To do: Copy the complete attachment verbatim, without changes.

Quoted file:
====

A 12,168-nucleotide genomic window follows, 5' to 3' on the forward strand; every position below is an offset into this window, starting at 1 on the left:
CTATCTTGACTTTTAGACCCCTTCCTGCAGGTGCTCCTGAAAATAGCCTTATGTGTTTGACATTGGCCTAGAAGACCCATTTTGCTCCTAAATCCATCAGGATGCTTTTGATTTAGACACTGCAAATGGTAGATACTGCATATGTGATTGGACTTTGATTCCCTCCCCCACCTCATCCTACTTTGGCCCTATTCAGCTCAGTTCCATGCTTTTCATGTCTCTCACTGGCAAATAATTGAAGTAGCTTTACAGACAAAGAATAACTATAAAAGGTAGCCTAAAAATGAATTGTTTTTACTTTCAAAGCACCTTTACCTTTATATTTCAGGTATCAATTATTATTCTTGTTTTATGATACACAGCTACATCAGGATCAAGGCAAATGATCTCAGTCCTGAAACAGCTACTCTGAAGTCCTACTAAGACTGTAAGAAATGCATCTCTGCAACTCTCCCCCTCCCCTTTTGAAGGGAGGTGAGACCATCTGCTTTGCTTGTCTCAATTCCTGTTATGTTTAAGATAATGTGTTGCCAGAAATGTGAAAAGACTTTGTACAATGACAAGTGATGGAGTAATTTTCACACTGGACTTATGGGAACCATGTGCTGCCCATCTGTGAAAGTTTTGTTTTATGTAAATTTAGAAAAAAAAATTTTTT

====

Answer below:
A 12,168-nucleotide genomic window follows, 5' to 3' on the forward strand; every position below is an offset into this window, starting at 1 on the left:
CTATCTTGACTTTTAGACCCCTTCCTGCAGGTGCTCCTGAAAATAGCCTTATGTGTTTGACATTGGCCTAGAAGACCCATTTTGCTCCTAAATCCATCAGGATGCTTTTGATTTAGACACTGCAAATGGTAGATACTGCATATGTGATTGGACTTTGATTCCCTCCCCCACCTCATCCTACTTTGGCCCTATTCAGCTCAGTTCCATGCTTTTCATGTCTCTCACTGGCAAATAATTGAAGTAGCTTTACAGACAAAGAATAACTATAAAAGGTAGCCTAAAAATGAATTGTTTTTACTTTCAAAGCACCTTTACCTTTATATTTCAGGTATCAATTATTATTCTTGTTTTATGATACACAGCTACATCAGGATCAAGGCAAATGATCTCAGTCCTGAAACAGCTACTCTGAAGTCCTACTAAGACTGTAAGAAATGCATCTCTGCAACTCTCCCCCTCCCCTTTTGAAGGGAGGTGAGACCATCTGCTTTGCTTGTCTCAATTCCTGTTATGTTTAAGATAATGTGTTGCCAGAAATGTGAAAAGACTTTGTACAATGACAAGTGATGGAGTAATTTTCACACTGGACTTATGGGAACCATGTGCTGCCCATCTGTGAAAGTTTTGTTTTATGTAAATTTAGAAAAAAAAATTTTTT